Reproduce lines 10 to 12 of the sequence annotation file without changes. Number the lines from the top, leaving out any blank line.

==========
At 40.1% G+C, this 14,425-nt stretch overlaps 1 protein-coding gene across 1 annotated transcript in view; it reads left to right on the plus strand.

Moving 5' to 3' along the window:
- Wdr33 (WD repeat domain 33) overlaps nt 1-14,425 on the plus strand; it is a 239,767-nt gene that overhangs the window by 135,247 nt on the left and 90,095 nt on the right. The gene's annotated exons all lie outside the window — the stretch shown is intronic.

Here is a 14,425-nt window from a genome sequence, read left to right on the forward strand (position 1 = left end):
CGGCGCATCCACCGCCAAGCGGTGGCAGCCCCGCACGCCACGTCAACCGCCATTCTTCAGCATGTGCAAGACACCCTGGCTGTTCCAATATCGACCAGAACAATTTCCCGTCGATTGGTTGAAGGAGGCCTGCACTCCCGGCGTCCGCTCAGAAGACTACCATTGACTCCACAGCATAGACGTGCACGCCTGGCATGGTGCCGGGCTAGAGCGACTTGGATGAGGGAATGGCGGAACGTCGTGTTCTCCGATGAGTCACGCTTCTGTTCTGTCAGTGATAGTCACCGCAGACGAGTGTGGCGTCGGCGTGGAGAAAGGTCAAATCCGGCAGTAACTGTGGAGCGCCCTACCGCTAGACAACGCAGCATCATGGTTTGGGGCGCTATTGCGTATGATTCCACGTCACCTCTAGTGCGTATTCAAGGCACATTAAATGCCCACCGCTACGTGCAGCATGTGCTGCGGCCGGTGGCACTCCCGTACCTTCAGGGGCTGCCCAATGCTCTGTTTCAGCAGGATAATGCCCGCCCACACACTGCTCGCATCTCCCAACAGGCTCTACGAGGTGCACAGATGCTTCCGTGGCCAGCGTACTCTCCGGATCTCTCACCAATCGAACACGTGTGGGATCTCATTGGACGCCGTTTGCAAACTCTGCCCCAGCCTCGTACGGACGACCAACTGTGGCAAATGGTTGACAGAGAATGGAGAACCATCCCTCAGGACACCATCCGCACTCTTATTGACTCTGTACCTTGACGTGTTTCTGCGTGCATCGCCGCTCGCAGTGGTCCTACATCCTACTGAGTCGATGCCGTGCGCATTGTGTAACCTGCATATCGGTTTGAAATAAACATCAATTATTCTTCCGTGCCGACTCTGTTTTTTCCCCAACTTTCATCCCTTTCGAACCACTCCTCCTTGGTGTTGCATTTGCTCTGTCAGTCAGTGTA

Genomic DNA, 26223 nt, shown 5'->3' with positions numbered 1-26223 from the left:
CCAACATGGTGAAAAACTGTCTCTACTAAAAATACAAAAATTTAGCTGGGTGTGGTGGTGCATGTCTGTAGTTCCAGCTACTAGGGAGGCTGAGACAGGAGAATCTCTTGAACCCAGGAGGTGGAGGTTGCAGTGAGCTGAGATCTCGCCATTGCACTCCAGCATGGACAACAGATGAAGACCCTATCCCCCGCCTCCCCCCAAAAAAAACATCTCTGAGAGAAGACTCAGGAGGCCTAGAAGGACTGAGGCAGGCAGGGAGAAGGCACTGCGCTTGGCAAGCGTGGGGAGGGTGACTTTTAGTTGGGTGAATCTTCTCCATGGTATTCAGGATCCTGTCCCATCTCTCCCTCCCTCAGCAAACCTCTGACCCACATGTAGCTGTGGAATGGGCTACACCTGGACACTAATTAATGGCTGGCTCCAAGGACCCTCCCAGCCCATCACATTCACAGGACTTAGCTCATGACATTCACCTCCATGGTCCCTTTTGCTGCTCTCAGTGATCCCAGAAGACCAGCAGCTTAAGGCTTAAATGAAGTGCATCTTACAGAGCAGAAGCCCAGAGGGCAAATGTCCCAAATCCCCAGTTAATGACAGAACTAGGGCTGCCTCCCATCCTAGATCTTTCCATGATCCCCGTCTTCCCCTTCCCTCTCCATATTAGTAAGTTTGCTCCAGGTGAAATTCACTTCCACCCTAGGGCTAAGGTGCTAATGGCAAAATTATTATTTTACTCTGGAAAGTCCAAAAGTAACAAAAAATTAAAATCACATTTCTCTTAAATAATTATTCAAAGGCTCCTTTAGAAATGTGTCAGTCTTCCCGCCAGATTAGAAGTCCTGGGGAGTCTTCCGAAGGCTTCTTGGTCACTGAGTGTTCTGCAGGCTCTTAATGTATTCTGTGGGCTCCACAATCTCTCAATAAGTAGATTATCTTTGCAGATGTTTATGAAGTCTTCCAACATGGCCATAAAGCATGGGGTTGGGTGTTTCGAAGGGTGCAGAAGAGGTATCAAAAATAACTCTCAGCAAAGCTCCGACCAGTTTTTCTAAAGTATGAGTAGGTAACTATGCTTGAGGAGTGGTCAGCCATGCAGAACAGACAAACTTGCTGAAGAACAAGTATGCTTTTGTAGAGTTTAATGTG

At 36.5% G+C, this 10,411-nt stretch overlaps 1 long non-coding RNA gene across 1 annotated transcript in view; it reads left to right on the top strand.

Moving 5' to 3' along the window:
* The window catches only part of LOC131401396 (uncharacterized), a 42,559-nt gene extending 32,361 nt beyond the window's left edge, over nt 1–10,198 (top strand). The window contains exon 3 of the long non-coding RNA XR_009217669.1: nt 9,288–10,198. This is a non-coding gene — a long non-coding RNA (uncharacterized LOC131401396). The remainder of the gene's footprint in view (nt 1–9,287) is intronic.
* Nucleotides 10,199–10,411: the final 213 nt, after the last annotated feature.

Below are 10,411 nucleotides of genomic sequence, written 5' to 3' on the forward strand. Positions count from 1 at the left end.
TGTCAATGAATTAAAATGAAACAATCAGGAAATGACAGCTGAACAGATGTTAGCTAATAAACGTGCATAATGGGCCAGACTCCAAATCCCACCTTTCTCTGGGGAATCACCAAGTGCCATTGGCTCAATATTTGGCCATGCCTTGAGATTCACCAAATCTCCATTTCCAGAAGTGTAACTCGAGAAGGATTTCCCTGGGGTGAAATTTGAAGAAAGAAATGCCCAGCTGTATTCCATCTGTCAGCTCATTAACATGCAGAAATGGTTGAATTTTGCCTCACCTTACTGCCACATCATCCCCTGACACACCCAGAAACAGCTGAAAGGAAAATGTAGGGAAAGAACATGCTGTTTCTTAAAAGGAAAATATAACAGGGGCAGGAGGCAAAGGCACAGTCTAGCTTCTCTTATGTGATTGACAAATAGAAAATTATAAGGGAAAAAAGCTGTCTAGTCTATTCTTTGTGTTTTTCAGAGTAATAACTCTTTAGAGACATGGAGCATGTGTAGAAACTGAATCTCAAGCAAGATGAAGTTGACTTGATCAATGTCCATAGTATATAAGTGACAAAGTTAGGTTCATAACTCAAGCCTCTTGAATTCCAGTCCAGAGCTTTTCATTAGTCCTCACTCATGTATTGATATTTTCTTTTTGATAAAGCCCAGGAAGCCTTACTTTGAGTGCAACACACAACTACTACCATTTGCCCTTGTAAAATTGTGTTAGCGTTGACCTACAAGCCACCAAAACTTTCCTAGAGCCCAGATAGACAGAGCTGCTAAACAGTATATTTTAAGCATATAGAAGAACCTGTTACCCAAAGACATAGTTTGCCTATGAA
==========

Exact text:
* The window catches only part of LOC131401396 (uncharacterized), a 42,559-nt gene extending 32,361 nt beyond the window's left edge, over nt 1–10,198 (top strand). The window contains exon 3 of the long non-coding RNA XR_009217669.1: nt 9,288–10,198. This is a non-coding gene — a long non-coding RNA (uncharacterized LOC131401396). The remainder of the gene's footprint in view (nt 1–9,287) is intronic.
* Nucleotides 10,199–10,411: the final 213 nt, after the last annotated feature.

Below are 10,411 nucleotides of genomic sequence, written 5' to 3' on the forward strand. Positions count from 1 at the left end.